Of affairs: legal, domestic and the other type

Picture this: an elderly man, in poor health, signing his last will and testament (written by his solicitor) at his nursing home. A little sad, we know. Though not particularly unusual.

But what if we told you that:

  • the elderly man was a rather wealthy business magnate;
  • unlike his previous will, this new one cut out his wife and daughters, and left everything to his partner (Bernice, who used to be his mistress, and was his wife’s cousin);
  • the new will also cut out another daughter (from a relationship before his marriage);
  • this daughter wasn’t happy with the new will – all she did was to lodge a caveat at the Probate Registry, but it was enough to require Bernice to go to court for a declaration that the will was valid; and
  • the solicitor overseeing all this was his brother-in-law (his sister’s husband), and that the new will meant that the solicitor’s wife (the sister) was no longer due to receive a legacy of £100,000.

No, we’re not making it up. And yes, it does read like something out of a soap opera. But it’s true – all of it.

A little background

Kenneth Jordan made his millions from road line painting (really). Before he got married, he was in a relationship in which he had a daughter, Ruth. This relationship ended. He then got married, and had 2 more daughters. His new family apparently knew nothing about his daughter from the previous relationship.  In time, his wife found out about the affair with Bernice, the marriage broke down and in 2008 they separated.

In 2010 he made a will, under which his daughter Ruth was to receive a legacy of £100,000. This same will also left £100,000 to his sister.

But some time later, Mr Jordan discovered that gifts he’d received from Bernice had been given away to charity by his wife and children, without his consent. Now he wasn’t too happy about this, as evidenced by his decision to make a new will. This new will was drafted by his solicitor, and was signed by Mr Jordan on 1 February 2012. His new will left everything to Bernice, and he passed away a few months later.

Still with us? Give yourself a pat on the back.

The plot thickens

Unsurprisingly, Ruth wasn’t too happy about this change. So much so that she entered what’s called a ‘caveat’ at the Probate Registry. This effectively stopped probate from going ahead (that’s the process of proving that a deceased person’s will is valid, and then giving the go ahead for their estate to be dealt with).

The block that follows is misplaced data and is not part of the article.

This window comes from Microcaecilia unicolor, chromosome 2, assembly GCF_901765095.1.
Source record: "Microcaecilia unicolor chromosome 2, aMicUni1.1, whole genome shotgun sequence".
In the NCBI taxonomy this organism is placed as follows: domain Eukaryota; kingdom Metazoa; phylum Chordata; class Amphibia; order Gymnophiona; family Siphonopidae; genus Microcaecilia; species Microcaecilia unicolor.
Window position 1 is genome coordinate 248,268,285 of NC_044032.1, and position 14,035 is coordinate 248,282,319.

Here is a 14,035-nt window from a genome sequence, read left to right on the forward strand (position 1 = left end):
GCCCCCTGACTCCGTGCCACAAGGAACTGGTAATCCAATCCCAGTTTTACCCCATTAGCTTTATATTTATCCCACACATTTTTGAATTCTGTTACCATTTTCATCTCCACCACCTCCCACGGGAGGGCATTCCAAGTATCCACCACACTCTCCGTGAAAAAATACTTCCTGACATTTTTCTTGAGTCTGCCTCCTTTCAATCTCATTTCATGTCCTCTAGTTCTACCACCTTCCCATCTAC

Equally unsurprisingly, Bernice disagreed. She sought a declaration stating that the new will was indeed valid. And so the matter went to court.

But surely…

… Mr Jordan was entitled to leave whatever he wanted to whomever he wanted? Not exactly, no. You’re certainly free to write your will however you wish. But if you don’t make adequate provision for close family members and dependants under your will (either by cutting them out entirely or not leaving them enough), they might be able to make a claim against your estate.

When reviewing the new will with him, Mr Jordan’s solicitor advised him that his wife might still be able to claim against his estate, despite being excluded from the will. But Mr Jordan confirmed he wanted everything to go to Bernice.

The court was concerned with whether Mr Jordan had ‘testamentary capacity’. In other words, the mental capacity to make a will – was he able to make decisions for himself and did he understand the implications of the contents of his new will?

They concluded that he did have testamentary capacity. Partly because Mr Jordan’s solicitor had known him for over 40 years, and had noticed nothing to indicate his mental health was deteriorating. In addition, Mr Jordan’s sister was due to inherit £100,000 under his previous will. But the new will didn’t leave her anything. As she was married to his solicitor, the new will meant that he (indirectly) lost out on a rather sizeable legacy.

And so the court found the new will to be valid.

All’s well that ends well?

That depends on your perspective, really. The new will left everything to Bernice and nothing to his wife and daughters. You might be thinking that if Mr Jordan’s decision was both informed and made independently, then that’s that. Or perhaps you’re wondering whether there isn’t something rather unfair about all this. After all, he cut his wife and children out of his will. Entirely.

But irrespective of which side of the fence you find yourself, the wider point is that you should take care when deciding what you want your will to say. Even if your will expressly excludes a close relative or dependant (as opposed to simply not mentioning them), that doesn’t mean they won’t be able to claim against your estate.

They’d have to go to court, and it’s the kind of scenario where it would depend on the particular circumstances. So it would be next to impossible to predict the outcome. Not quite a lottery, perhaps, but a calculated risk.

And how can you find information on what to consider when making your will? Why, by following the link below…

Making your will

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